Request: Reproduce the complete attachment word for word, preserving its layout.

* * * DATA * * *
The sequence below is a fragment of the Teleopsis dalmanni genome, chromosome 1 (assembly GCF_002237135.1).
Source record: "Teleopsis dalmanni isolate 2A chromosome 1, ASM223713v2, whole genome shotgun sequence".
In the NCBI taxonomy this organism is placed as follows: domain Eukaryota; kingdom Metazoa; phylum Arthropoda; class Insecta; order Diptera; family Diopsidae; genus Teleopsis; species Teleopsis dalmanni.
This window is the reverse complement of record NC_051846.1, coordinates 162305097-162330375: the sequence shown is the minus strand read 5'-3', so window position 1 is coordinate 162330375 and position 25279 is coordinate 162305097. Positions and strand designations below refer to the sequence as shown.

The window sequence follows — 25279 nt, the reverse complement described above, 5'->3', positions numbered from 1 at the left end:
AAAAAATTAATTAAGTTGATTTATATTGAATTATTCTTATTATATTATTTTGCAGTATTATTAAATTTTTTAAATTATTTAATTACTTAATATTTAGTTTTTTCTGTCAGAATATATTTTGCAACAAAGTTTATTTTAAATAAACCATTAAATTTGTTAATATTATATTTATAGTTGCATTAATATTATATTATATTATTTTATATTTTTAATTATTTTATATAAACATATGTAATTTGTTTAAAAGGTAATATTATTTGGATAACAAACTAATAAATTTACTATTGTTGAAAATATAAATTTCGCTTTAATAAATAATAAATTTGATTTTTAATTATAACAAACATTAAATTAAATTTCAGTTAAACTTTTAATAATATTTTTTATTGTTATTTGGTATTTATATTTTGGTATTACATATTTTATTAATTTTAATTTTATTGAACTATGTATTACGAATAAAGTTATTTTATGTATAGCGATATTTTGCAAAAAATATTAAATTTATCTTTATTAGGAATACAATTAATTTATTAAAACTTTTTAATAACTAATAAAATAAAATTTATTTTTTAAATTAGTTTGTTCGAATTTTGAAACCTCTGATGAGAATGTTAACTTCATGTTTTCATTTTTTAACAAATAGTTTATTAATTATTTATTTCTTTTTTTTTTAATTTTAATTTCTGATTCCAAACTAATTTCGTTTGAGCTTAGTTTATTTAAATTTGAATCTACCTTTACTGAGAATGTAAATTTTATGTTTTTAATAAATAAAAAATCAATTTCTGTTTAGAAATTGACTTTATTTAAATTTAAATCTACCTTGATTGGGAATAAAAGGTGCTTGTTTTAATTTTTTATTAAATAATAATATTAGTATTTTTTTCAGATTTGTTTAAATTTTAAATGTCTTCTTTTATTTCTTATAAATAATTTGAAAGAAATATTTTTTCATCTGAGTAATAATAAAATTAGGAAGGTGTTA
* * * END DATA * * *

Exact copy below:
The sequence below is a fragment of the Teleopsis dalmanni genome, chromosome 1 (assembly GCF_002237135.1).
Source record: "Teleopsis dalmanni isolate 2A chromosome 1, ASM223713v2, whole genome shotgun sequence".
In the NCBI taxonomy this organism is placed as follows: domain Eukaryota; kingdom Metazoa; phylum Arthropoda; class Insecta; order Diptera; family Diopsidae; genus Teleopsis; species Teleopsis dalmanni.
This window is the reverse complement of record NC_051846.1, coordinates 162305097-162330375: the sequence shown is the minus strand read 5'-3', so window position 1 is coordinate 162330375 and position 25279 is coordinate 162305097. Positions and strand designations below refer to the sequence as shown.

The window sequence follows — 25279 nt, the reverse complement described above, 5'->3', positions numbered from 1 at the left end:
AAAAAATTAATTAAGTTGATTTATATTGAATTATTCTTATTATATTATTTTGCAGTATTATTAAATTTTTTAAATTATTTAATTACTTAATATTTAGTTTTTTCTGTCAGAATATATTTTGCAACAAAGTTTATTTTAAATAAACCATTAAATTTGTTAATATTATATTTATAGTTGCATTAATATTATATTATATTATTTTATATTTTTAATTATTTTATATAAACATATGTAATTTGTTTAAAAGGTAATATTATTTGGATAACAAACTAATAAATTTACTATTGTTGAAAATATAAATTTCGCTTTAATAAATAATAAATTTGATTTTTAATTATAACAAACATTAAATTAAATTTCAGTTAAACTTTTAATAATATTTTTTATTGTTATTTGGTATTTATATTTTGGTATTACATATTTTATTAATTTTAATTTTATTGAACTATGTATTACGAATAAAGTTATTTTATGTATAGCGATATTTTGCAAAAAATATTAAATTTATCTTTATTAGGAATACAATTAATTTATTAAAACTTTTTAATAACTAATAAAATAAAATTTATTTTTTAAATTAGTTTGTTCGAATTTTGAAACCTCTGATGAGAATGTTAACTTCATGTTTTCATTTTTTAACAAATAGTTTATTAATTATTTATTTCTTTTTTTTTTAATTTTAATTTCTGATTCCAAACTAATTTCGTTTGAGCTTAGTTTATTTAAATTTGAATCTACCTTTACTGAGAATGTAAATTTTATGTTTTTAATAAATAAAAAATCAATTTCTGTTTAGAAATTGACTTTATTTAAATTTAAATCTACCTTGATTGGGAATAAAAGGTGCTTGTTTTAATTTTTTATTAAATAATAATATTAGTATTTTTTTCAGATTTGTTTAAATTTTAAATGTCTTCTTTTATTTCTTATAAATAATTTGAAAGAAATATTTTTTCATCTGAGTAATAATAAAATTAGGAAGGTGTTA